09 May, 2019
Our week at the Babraham Institute included a session with the Public Engagement Team, who coordinated our STEM Insights placement. They are also responsible for developing visits and resources for schools and public events such as the Cambridge Science Festival and Lifelab.
The Communications Team are responsible for all of the media, social media and corporate publications for the Institute. They stressed the importance of being transparent in the research carried out at the institute and showed us some of the publications they have had to date. This includes the Annual Research Report which outlines all of the work published by Babraham Institute scientists. It would be interesting to direct students to these publications and use them as unbiased viewpoints for several topics.
As teachers, we can try to present balanced views, but it is often more effective for the pupils to discover a debate for themselves, as long as the sources they use are reliable. The Communications team helped point us in the direction of some fantastic resources to use for this.
Next was the Knowledge Exchange & Commercialisation team, who promote collaborations between Institute researchers and other research institutions and with commercial companies. It is easy to see how a research organisation that is further ‘downstream’ in biological research can produce spin-offs, but it was interesting to hear that even pure science institutes can do similar things. The Bioinformatics team was a good example of balancing knowledge exchange and commercialisation. In terms of advising pupils, it was clear that although a researcher might make a choice between industry and academia, there are opportunities to blur the distinction between them, or to transfer between them.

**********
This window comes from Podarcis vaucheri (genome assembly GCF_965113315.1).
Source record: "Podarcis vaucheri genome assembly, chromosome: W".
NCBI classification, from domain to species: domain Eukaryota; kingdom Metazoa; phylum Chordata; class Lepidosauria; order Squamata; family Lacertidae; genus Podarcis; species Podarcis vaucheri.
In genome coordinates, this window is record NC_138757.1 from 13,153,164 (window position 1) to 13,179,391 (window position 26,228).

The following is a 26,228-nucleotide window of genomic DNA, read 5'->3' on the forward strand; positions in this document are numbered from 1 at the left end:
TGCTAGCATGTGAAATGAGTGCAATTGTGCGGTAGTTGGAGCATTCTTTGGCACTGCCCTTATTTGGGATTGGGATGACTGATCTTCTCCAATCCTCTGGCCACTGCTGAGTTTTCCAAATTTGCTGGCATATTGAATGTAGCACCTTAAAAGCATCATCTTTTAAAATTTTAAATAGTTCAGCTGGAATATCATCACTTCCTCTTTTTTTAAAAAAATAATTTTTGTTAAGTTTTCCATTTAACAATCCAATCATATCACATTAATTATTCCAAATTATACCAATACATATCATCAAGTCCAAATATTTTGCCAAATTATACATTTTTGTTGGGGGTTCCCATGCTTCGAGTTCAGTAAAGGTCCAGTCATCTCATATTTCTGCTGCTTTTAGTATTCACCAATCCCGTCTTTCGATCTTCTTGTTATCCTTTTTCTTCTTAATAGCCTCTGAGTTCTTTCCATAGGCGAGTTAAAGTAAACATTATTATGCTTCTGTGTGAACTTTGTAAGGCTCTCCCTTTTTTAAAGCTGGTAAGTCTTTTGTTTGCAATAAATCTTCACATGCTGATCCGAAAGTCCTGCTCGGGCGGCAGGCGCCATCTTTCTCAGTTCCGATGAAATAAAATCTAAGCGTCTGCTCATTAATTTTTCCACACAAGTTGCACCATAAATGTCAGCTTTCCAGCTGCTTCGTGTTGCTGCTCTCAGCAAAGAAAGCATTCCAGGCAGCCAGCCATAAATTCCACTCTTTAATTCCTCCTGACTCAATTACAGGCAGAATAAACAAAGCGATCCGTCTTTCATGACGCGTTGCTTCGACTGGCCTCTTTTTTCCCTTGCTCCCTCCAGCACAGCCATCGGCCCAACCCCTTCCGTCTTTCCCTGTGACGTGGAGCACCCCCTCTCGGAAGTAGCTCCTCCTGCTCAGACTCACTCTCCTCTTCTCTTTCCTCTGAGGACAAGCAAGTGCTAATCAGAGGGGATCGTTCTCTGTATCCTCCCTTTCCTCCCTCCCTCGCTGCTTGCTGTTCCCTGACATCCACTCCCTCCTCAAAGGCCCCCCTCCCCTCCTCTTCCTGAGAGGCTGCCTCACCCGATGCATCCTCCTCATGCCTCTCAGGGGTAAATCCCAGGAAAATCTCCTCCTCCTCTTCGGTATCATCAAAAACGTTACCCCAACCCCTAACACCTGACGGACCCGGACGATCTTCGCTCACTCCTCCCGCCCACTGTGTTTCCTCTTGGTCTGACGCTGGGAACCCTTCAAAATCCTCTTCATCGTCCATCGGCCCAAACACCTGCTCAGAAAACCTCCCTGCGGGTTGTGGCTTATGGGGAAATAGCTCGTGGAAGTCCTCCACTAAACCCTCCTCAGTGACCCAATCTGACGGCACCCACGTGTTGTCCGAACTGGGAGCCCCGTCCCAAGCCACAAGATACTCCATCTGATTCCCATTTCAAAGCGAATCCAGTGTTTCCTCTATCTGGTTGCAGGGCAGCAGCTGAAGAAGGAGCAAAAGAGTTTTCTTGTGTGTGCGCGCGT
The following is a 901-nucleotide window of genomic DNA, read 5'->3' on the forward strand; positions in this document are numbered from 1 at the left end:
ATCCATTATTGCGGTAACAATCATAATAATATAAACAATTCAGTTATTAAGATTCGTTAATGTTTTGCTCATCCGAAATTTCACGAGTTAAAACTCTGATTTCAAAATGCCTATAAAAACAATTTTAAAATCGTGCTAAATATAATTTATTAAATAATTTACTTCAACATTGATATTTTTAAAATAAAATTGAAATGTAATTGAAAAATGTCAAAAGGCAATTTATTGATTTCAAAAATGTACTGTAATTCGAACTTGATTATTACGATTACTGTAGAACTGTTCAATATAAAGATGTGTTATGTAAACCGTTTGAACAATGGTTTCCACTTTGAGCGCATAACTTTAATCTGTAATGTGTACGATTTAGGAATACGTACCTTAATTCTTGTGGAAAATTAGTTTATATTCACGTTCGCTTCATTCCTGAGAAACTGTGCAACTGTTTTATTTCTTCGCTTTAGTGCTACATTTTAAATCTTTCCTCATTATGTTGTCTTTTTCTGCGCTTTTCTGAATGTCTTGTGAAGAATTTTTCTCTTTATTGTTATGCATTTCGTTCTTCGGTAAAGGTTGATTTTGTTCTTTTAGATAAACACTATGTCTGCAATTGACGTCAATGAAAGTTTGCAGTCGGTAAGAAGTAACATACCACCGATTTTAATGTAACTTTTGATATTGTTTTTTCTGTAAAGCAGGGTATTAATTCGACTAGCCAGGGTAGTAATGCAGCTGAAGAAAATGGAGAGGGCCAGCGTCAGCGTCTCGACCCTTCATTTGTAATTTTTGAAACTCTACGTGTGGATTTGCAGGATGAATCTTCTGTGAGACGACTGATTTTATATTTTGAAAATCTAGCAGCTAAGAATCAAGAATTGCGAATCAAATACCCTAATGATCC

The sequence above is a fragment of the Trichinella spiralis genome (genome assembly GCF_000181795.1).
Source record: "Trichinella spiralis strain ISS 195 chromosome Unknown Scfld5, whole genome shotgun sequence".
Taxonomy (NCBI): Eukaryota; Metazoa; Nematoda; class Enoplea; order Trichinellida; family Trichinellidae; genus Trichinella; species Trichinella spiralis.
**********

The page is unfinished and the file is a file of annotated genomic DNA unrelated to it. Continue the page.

Our final session was with the Grants team, who were responsible for helping the researchers to apply for funding. The Institute cost over £30million to run last year and the BBRSC supplies about 65% of that cost, so the rest comes from other public and research council funding. I look forward to telling students at school about the funding and the importance of the work the scientists do.
I really think the students assume the funding just ‘comes from the government’ so it will be interesting to discuss this and address misconceptions. While it might be too early in their scientific careers to explore this issue, I can see the possibility of designing a resource to test pupils’ scientific understanding around the concept of grant application writing.
This is the third in a series of three blog posts written by Helen and Mike:#1: Getting hands-on with science#2: Discovering animals in science#3: Ensuring impact for science
09 May 2019
By Guest Blogger